The acquisition nearly doubles Man Group's assets under management, from $10.7bn to $19.2bn, and will provide diversification and stability to Man's revenue base.
RMF will give Man Group, which has a strong private client base, an additional focus on institutional clients. In addition, RMF generates the bulk of its revenues through management fees as opposed to performance fees, which are more predictable and stable.
Before the acquisition, shareholders had been critical of Man for depending too much on performance fees, which can be highly volatile in hedge fund management.
The acquisition will give Man Group a new distribution channel for its funds. A banker close to the company said that the fund manager is successful at cross-fertilisation with new acquisitions. Man Group is expecting RMF to win new mandates outside of its traditional European franchise.
Man financed the acquisition with a combination of $250m in cash, the issue of 23.3m of new shares to the vendors, and $260m in new equity. Merrill Lynch, which advised Man on the acquisition, launched the equity placing yesterday (Thursday) morning, before the markets opened. The deal comprised 20.3m shares priced at £9, a 5% discount to Wednesday's close. CSFB was joint broker to Man Group.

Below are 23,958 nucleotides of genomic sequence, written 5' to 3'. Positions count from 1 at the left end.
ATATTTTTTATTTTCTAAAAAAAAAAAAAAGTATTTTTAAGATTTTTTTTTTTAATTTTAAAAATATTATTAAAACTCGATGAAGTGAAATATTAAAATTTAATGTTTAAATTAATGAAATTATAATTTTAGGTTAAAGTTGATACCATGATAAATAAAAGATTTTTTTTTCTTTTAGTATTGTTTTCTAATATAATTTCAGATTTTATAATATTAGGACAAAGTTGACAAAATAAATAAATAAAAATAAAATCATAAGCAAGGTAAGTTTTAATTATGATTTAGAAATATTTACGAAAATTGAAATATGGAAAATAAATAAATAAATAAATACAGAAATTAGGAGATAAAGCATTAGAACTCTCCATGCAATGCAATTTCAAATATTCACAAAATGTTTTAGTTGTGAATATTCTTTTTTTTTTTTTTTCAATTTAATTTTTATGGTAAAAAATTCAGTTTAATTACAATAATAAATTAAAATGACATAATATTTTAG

The share price opened down yesterday morning, because of the placement, but recovered to close yesterday at £9.60. Man Group's share price has slipped by 20% in 2002, but Man Group's management will be hoping that the acquisition revives investors' enthusiasm with the stock. Against a backdrop of declining stock markets, Man Group's share price has doubled since November 2000.
Man Group expects the acquisition to make a neutral impact on earnings per share in 2003, and that it will be earnings enhancing in the following year. This expectation, however, excludes any revenue synergies which may be found.